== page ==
“We’re not going to make America great again,” Andrew Cuomo proclaimed, “It was never that great.” That is a rather sweeping statement but skeptics might find clarification in Cuomo’s 2014 book All Things Possible: Setbacks and Success in Politics and Life.
According to the author, twelve years of Ronald Reagan and George H.W. Bush brought on a “malaise.” So for Cuomo, the nation was clearly not great during that stretch. But then the election of Bill Clinton in 1992 renewed hope.
“Bill Clinton and Al Gore were the next generation,” Cuomo says. “They made government cool again.” And unlike Republicans, Clinton took on the country’s “large-scale urban ills.” When Clinton issued an executive order “directing HUD to break the cycle of homelessness in America,” he put Andrew Cuomo in charge of that task. As the new boss of Housing and Urban Development discovered, maybe government wasn’t so cool after all.
Cuomo quotes former HUD boss Henry Cisneros saying the massive federal agency is “a bureaucracy far more attentive to process than results, characterized by slavish loyalty to nonperforming programs.” And Cuomo learned the same lesson: “HUD had taught me that a central-government-knows-best approach rarely produces the best results.” In fact, adds Cuomo, “even the physical space at HUD was dysfunctional.” So this American government bureaucracy was not great, but what about government education?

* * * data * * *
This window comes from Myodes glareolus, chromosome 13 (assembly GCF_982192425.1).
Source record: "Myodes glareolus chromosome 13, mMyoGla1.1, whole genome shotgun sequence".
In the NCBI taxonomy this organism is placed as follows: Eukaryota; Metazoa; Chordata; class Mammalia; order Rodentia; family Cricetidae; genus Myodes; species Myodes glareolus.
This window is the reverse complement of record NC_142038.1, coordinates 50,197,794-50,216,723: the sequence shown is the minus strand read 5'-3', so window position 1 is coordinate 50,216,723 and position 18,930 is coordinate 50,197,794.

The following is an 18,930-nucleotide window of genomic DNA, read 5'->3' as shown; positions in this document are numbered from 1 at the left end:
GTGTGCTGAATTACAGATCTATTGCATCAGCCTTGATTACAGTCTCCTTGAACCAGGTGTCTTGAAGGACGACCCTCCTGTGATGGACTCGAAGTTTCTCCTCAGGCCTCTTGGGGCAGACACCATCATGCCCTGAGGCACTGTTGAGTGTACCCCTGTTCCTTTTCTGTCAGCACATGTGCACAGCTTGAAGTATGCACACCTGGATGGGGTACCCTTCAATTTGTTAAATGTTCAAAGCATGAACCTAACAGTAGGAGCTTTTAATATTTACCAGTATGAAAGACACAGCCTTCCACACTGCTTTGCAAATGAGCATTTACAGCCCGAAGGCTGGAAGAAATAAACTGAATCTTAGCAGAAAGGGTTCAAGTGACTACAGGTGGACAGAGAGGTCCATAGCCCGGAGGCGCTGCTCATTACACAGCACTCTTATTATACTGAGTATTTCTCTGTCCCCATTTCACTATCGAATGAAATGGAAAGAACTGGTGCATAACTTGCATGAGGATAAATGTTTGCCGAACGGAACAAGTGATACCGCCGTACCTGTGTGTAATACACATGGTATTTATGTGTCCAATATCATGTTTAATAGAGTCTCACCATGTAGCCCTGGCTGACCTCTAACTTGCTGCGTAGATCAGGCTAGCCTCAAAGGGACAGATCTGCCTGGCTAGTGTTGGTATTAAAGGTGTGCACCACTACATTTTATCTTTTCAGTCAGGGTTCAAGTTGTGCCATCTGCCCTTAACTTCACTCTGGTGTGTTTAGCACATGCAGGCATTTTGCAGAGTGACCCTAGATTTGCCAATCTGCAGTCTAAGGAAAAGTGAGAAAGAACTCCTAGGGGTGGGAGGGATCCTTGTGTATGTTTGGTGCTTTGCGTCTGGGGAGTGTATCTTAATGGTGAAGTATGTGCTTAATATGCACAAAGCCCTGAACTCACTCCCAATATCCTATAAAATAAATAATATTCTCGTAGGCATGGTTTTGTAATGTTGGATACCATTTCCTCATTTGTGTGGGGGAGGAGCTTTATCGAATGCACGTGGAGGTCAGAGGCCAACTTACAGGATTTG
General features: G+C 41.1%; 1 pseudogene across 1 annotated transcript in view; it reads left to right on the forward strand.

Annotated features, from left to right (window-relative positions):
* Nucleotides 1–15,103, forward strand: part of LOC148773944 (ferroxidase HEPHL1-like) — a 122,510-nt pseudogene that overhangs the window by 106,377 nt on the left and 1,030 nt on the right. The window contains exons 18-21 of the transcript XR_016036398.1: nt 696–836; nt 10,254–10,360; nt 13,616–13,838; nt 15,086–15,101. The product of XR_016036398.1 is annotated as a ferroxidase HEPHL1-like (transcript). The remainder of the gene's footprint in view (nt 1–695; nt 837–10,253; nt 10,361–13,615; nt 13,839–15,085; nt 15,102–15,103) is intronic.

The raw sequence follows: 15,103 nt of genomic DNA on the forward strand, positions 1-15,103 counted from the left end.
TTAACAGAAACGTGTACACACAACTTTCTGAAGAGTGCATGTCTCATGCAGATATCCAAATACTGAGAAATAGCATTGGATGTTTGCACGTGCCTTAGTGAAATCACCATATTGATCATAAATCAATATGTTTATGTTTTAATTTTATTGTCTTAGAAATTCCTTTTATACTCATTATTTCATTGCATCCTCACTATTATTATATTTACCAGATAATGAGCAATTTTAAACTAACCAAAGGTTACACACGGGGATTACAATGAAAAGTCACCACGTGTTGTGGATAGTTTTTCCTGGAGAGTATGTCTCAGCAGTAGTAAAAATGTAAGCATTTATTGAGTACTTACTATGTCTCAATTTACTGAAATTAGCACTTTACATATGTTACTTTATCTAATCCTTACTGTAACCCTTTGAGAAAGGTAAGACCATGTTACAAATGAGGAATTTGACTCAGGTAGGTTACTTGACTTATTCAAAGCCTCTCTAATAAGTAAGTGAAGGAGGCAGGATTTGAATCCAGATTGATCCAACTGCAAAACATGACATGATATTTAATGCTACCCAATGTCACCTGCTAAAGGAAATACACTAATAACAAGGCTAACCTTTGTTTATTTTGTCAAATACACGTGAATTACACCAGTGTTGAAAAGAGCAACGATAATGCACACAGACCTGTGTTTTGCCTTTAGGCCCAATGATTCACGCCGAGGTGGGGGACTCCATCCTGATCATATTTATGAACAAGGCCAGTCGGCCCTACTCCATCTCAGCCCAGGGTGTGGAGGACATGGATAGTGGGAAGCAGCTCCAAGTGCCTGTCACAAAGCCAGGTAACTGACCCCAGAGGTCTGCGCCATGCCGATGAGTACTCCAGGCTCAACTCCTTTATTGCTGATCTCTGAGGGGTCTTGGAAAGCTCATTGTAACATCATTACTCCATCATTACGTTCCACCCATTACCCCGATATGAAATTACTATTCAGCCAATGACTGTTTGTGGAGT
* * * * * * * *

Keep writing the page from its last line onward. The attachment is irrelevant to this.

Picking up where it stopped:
As governor of New York, Andrew Cuomo learned that more education funding “was not necessarily improving students’ or teachers’ performance. It was about growing the bureaucracy.” In Cuomo’s account, New York spends an average of $19,522 per pupil annually, $8,914 more than the national average and more than any other state. Yet in graduation rates New York students ranked thirty-second nationwide, which is not that great.
If America as a whole was “never that great,” Andrew Cuomo does a fine job tracing that failure to the bureaucratic “central-government-knows-best” approach. So it doesn’t follow that an ever-expanding bureaucratic state, and increased dependency on government, are the keys to future national greatness.